Capers' Last Stand?

Defensive coordinator Dom Capers and his unit have had their share of ups and downs. Sunday's playoff game at Lambeau Field could be a defining time. Said coach Mike McCarthy, "The defense needs to play its best game of the year."

Dom Capers was his even-keeled, philosophical self on Friday afternoon. If he was feeling any added pressure for the big playoff matchup, it hardly showed.

"Not any more than I always do," said the Green Bay Packers' defensive coordinator. "You always feel your job is to get your guys ready to play against whoever you're playing against and play the best that they can. But there's always a sense and a feeling that once you start the playoffs, everybody is 0-0 and it's a new season and, hopefully, you've got a group of guys you have experience with that you just aren't having a bunch of new people."

No team over the past two seasons has exposed the Packers' defense quite like the San Francisco 49ers. In the past two meetings between the teams — last postseason and this year in the regular-season opener — the 49ers have rolled up 1,073 yards and 79 points. In the Jan. 12 divisional playoff game, Colin Kaepernick ran for a quarterback-record 181 of the 49ers' 323 rushing yards. In this season's Sept. 8 game, he threw for a career-high 412 yards.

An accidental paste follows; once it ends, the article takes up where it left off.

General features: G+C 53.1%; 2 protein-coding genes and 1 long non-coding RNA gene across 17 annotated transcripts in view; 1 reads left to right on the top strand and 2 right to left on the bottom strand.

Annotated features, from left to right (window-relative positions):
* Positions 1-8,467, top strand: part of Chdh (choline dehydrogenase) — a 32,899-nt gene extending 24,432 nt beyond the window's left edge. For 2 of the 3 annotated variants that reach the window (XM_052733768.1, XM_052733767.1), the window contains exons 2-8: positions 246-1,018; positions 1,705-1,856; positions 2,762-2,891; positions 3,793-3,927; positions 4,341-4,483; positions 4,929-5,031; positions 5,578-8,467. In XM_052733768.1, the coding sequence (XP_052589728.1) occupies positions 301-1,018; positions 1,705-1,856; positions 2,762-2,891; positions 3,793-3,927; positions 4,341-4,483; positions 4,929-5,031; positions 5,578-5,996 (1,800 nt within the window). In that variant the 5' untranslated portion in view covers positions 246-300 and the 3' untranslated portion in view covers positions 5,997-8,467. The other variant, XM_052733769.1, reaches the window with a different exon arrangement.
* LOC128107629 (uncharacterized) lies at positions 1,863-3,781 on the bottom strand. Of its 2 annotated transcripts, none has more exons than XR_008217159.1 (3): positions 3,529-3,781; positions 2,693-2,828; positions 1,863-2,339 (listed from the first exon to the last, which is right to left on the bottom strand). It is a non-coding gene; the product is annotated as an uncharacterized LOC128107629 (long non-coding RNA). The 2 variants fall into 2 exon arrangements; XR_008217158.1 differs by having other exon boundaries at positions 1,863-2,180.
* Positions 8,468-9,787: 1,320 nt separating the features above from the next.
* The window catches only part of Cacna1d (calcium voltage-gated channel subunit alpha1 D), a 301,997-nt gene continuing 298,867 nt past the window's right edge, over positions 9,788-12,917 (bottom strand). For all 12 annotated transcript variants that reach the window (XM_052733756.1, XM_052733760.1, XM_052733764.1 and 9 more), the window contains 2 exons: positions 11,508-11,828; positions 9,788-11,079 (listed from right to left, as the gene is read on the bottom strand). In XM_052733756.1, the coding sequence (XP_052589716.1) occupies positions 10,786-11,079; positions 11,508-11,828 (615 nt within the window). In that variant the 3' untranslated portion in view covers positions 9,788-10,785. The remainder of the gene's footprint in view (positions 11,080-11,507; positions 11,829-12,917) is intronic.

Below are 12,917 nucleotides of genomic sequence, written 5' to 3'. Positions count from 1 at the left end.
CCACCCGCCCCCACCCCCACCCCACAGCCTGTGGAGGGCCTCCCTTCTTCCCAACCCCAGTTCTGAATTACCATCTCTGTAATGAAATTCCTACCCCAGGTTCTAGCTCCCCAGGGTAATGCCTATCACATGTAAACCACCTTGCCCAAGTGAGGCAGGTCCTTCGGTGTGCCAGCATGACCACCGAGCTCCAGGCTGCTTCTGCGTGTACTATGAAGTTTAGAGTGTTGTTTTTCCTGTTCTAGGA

Two games. Two different methods. Same embarrassing result.

Can the Packers' defense find some answers for its latest playoff matchup with the 49ers this Sunday?

Or will it be the third strike of maybe Capers' final out?

Packers coach Mike McCarthy addressed the importance of this game for Capers and his defense on Wednesday.

"Dom Capers is a competitor but this is a very important game to all of us," said McCarthy. "This isn't a contest to see who this game is more important to. We're a football team. We know that one area needs to play to the other and so forth. But the defense needs to play its best game of the year. We need to improve on how we've performed here in the past. Offense, we need to get better, too. There's improvement coming off our last performance that we can be better and, especially, on special teams. So, this is an accountable bunch. You have the chance to go back and correct the week before's game in Chicago, which we did, but this is playoff football. Everybody understands that our production needs to jump up here."